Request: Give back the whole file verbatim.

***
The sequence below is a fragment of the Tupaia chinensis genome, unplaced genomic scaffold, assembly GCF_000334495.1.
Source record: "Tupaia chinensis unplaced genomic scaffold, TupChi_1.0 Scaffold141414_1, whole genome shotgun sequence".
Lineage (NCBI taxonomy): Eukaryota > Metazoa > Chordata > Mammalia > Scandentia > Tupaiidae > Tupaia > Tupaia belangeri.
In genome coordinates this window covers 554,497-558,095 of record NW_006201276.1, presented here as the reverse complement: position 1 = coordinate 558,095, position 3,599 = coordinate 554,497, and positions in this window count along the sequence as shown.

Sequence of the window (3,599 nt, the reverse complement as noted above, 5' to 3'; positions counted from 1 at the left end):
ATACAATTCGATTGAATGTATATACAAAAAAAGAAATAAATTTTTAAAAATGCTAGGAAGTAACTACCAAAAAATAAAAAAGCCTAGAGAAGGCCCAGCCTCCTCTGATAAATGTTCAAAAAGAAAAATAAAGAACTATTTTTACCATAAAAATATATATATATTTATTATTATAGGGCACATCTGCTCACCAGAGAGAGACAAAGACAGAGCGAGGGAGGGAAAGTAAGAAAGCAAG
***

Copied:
The sequence below is a fragment of the Tupaia chinensis genome, unplaced genomic scaffold, assembly GCF_000334495.1.
Source record: "Tupaia chinensis unplaced genomic scaffold, TupChi_1.0 Scaffold141414_1, whole genome shotgun sequence".
Lineage (NCBI taxonomy): Eukaryota > Metazoa > Chordata > Mammalia > Scandentia > Tupaiidae > Tupaia > Tupaia belangeri.
In genome coordinates this window covers 554,497-558,095 of record NW_006201276.1, presented here as the reverse complement: position 1 = coordinate 558,095, position 3,599 = coordinate 554,497, and positions in this window count along the sequence as shown.

Sequence of the window (3,599 nt, the reverse complement as noted above, 5' to 3'; positions counted from 1 at the left end):
ATACAATTCGATTGAATGTATATACAAAAAAAGAAATAAATTTTTAAAAATGCTAGGAAGTAACTACCAAAAAATAAAAAAGCCTAGAGAAGGCCCAGCCTCCTCTGATAAATGTTCAAAAAGAAAAATAAAGAACTATTTTTACCATAAAAATATATATATATTTATTATTATAGGGCACATCTGCTCACCAGAGAGAGACAAAGACAGAGCGAGGGAGGGAAAGTAAGAAAGCAAG